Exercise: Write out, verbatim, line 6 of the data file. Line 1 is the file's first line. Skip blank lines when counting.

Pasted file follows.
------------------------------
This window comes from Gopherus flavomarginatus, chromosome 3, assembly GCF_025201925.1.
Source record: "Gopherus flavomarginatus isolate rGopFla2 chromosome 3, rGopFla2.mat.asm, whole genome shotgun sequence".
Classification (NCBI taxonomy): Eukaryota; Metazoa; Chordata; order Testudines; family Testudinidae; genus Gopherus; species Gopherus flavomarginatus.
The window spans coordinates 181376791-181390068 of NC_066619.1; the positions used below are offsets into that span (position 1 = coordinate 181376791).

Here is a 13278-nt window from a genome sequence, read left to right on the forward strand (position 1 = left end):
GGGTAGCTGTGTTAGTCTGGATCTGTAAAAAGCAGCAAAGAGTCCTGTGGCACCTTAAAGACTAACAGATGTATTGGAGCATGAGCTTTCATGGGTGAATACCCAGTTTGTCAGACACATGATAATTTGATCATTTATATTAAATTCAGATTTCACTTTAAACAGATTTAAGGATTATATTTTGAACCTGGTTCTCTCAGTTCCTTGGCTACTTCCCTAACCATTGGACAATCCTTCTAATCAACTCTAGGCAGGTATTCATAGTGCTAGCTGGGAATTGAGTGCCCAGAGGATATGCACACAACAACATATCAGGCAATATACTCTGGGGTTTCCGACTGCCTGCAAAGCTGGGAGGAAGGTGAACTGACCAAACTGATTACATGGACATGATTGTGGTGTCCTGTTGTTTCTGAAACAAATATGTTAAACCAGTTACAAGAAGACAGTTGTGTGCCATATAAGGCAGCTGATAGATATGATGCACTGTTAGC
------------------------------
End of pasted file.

GGGTAGCTGTGTTAGTCTGGATCTGTAAAAAGCAGCAAAGAGTCCTGTGGCACCTTAAAGACTAACAGATGTATTGGAGCATGAGCTTTCATGGGTGAATACCCAGTTTGTCAGACACATGATAATTTGATCATTTATATTAAATTCAGATTTCACTTTAAACAGATTTAAGGATTATATTTTGAACCTGGTTCTCTCAGTTCCTTGGCTACTTCCCTAACCATTGGACAATCCTTCTAATCAACTCTAGGCAGGTATTCATAGTGCTAGCTGGGAATTGAGTGCCCAGAGGATATGCACACAACAACATATCAGGCAATATACTCTGGGGTTTCCGACTGCCTGCAAAGCTGGGAGGAAGGTGAACTGACCAAACTGATTACATGGACATGATTGTGGTGTCCTGTTGTTTCTGAAACAAATATGTTAAACCAGTTACAAGAAGACAGTTGTGTGCCATATAAGGCAGCTGATAGATATGATGCACTGTTAGC